The Indiana Attorney General’s Office is warning businesses about fraudsters posing as IT staff to lure employees into phishing scams.
“Scam artists are increasingly posing as work colleagues, supervisors, or members of companies’ IT staffs” in e-mails to harvest sensitive information about employees or the business, the AG’s Office said. “Before clicking on e-mail links or sending personal information over e-mail, confirm for yourself that the e-mail is legitimate.”
“In these e-mail attacks, fraudsters pose as supervisors or other employees and dupe people into providing their computer credentials, sensitive information about themselves or other employees, or simply into clicking on malicious files,” the AG’s Office said. “Information gained by criminals can be used to commit identity theft, file fraudulent tax returns in the name of a company’s employees, hack into a company’s databases, and more.
This year, the Indiana AG’s Office has identified 113 e-mail phishing scams affecting 8,530 Hoosiers, while in 2015 the FBI’s Internet Crime Complaint Center received 5,716 complaints of Internet fraud from victims in Indiana, many of which involved phishing.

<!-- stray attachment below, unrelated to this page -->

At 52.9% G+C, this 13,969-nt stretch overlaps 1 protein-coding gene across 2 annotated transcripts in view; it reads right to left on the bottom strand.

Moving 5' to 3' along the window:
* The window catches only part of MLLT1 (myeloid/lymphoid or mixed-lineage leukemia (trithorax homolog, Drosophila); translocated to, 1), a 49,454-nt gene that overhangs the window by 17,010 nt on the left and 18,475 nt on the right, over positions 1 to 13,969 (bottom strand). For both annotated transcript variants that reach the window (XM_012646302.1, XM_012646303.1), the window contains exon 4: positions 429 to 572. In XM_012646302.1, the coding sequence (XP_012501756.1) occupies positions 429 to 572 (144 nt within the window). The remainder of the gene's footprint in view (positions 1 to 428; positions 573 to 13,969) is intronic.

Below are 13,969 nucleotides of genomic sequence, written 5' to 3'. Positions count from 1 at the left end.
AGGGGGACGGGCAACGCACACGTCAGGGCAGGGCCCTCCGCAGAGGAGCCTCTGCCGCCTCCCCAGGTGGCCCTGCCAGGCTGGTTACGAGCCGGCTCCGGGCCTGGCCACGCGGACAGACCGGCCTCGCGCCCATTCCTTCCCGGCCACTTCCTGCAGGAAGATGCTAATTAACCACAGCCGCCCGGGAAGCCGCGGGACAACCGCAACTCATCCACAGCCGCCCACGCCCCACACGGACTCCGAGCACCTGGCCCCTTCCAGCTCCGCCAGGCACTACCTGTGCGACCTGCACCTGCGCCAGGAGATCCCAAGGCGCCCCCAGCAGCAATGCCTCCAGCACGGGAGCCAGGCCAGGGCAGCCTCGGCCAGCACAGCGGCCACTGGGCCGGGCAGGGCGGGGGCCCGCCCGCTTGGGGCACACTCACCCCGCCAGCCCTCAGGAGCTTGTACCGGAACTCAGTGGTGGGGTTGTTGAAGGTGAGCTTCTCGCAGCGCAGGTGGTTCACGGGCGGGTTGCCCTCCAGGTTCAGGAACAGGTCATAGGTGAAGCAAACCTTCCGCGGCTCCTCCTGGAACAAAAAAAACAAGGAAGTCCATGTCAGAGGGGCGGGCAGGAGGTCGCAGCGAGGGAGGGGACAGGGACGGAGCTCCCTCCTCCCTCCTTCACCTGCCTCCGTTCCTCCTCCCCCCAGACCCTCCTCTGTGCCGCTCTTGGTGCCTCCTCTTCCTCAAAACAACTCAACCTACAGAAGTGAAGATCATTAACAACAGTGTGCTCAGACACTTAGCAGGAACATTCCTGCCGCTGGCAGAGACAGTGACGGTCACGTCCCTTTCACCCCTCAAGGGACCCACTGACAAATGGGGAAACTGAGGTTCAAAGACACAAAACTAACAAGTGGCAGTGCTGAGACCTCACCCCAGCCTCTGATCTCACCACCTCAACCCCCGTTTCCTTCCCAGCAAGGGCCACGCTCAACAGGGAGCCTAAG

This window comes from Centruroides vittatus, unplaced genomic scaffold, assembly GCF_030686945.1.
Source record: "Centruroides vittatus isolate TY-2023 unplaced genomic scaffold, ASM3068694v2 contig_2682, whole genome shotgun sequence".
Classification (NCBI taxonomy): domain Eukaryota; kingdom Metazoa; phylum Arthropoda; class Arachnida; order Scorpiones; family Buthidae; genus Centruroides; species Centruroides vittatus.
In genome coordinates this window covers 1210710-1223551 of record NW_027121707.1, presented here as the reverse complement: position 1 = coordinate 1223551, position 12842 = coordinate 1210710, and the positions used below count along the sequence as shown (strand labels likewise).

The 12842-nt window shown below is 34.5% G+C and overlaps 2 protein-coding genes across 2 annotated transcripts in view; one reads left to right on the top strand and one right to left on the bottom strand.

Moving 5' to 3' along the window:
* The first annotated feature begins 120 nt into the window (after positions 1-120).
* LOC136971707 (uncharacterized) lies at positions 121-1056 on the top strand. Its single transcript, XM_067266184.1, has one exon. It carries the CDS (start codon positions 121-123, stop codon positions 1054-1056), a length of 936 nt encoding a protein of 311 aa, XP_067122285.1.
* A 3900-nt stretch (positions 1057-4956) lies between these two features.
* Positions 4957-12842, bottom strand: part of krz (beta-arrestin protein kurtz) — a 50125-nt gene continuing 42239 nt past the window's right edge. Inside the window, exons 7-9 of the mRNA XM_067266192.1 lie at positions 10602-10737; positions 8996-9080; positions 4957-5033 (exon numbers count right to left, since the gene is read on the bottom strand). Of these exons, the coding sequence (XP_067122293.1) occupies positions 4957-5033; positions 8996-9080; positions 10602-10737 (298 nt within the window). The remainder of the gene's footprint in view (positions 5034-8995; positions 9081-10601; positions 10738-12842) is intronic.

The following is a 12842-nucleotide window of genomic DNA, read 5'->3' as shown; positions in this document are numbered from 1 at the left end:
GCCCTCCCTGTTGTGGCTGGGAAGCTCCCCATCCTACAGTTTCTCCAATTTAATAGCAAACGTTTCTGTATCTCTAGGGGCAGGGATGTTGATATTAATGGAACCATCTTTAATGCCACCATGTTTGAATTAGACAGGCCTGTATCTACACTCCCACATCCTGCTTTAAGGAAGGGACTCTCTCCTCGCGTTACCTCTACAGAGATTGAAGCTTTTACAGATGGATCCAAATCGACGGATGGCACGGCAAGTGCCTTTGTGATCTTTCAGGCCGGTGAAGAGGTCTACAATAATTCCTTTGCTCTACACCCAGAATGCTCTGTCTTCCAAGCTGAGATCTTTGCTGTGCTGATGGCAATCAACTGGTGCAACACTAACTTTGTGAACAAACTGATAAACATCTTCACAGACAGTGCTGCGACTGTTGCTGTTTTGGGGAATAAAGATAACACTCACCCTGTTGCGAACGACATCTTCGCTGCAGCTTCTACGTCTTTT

“Unfortunately, it’s very easy for a thief to send an e-mail that appears to have been sent by anyone, and it’s difficult to trace who the email actually came from,” the AG’s Office said. “In addition, information about staff at companies is easily available. A thief can easily find out who a company’s owner or IT director is, making his or her efforts to gain information that much more convincing.”
Steps to take to combat phishing scams:
* Don’t e-mail personal or financial information. E-mail is not a secure method of sending such information.
* Be wary of clicking on links, opening attachments, or downloading files from e-mails, especially if you’re not sure who sent the email. These files can contain viruses or other malware that can weaken your computer’s security.
* Only provide personal or financial information through an organization’s website if you typed in the web address yourself and if the URL begins with httpsÊ(the “s” stands for secure).
Companies should do the following:
* Install malware scanning and spam filtering to decrease the number of malicious e-mails received by employees.
* Utilize filtering mechanisms to ensure that employees have access only to approved websites.
* Implement the Sender Policy Framework, which permits a company to verify that every incoming e-mail is from a host that has been vetted by the sender’s domain owner.
* Train employees about proper e-mail security and safety.
* Implement incident response plans in order to react quickly and systematically to any type of phishing scam.
* If you believe your company has experienced a security breach in which employees’ or consumers’ sensitive information has been compromised, report it to the AG’s Office immediately.